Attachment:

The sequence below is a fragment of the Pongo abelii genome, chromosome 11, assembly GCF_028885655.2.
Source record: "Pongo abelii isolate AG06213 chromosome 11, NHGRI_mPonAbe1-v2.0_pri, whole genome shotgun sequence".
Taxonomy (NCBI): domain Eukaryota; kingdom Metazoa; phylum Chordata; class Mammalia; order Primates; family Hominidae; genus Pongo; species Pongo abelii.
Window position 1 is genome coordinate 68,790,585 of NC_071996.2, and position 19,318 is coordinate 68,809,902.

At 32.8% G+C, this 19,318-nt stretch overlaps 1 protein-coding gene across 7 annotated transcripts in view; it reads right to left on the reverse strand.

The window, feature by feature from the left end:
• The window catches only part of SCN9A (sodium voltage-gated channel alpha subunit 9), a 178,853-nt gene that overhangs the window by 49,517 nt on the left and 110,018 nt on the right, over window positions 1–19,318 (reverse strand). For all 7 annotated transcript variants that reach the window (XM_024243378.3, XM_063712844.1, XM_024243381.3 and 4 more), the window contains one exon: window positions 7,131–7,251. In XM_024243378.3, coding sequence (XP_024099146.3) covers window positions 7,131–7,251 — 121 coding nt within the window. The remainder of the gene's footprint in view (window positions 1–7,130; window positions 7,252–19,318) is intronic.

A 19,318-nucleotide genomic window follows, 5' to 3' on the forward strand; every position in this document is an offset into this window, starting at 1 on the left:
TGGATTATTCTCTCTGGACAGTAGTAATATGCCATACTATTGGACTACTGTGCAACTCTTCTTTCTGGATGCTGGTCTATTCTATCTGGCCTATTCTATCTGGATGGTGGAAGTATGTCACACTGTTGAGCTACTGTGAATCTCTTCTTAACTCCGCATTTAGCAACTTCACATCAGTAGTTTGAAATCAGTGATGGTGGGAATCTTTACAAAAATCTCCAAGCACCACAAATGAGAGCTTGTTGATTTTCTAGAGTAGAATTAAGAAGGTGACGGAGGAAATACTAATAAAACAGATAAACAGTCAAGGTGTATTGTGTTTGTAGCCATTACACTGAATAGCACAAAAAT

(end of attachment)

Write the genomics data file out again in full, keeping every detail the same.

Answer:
The sequence below is a fragment of the Pongo abelii genome, chromosome 11, assembly GCF_028885655.2.
Source record: "Pongo abelii isolate AG06213 chromosome 11, NHGRI_mPonAbe1-v2.0_pri, whole genome shotgun sequence".
Taxonomy (NCBI): domain Eukaryota; kingdom Metazoa; phylum Chordata; class Mammalia; order Primates; family Hominidae; genus Pongo; species Pongo abelii.
Window position 1 is genome coordinate 68,790,585 of NC_071996.2, and position 19,318 is coordinate 68,809,902.

At 32.8% G+C, this 19,318-nt stretch overlaps 1 protein-coding gene across 7 annotated transcripts in view; it reads right to left on the reverse strand.

The window, feature by feature from the left end:
• The window catches only part of SCN9A (sodium voltage-gated channel alpha subunit 9), a 178,853-nt gene that overhangs the window by 49,517 nt on the left and 110,018 nt on the right, over window positions 1–19,318 (reverse strand). For all 7 annotated transcript variants that reach the window (XM_024243378.3, XM_063712844.1, XM_024243381.3 and 4 more), the window contains one exon: window positions 7,131–7,251. In XM_024243378.3, coding sequence (XP_024099146.3) covers window positions 7,131–7,251 — 121 coding nt within the window. The remainder of the gene's footprint in view (window positions 1–7,130; window positions 7,252–19,318) is intronic.

A 19,318-nucleotide genomic window follows, 5' to 3' on the forward strand; every position in this document is an offset into this window, starting at 1 on the left:
TGGATTATTCTCTCTGGACAGTAGTAATATGCCATACTATTGGACTACTGTGCAACTCTTCTTTCTGGATGCTGGTCTATTCTATCTGGCCTATTCTATCTGGATGGTGGAAGTATGTCACACTGTTGAGCTACTGTGAATCTCTTCTTAACTCCGCATTTAGCAACTTCACATCAGTAGTTTGAAATCAGTGATGGTGGGAATCTTTACAAAAATCTCCAAGCACCACAAATGAGAGCTTGTTGATTTTCTAGAGTAGAATTAAGAAGGTGACGGAGGAAATACTAATAAAACAGATAAACAGTCAAGGTGTATTGTGTTTGTAGCCATTACACTGAATAGCACAAAAAT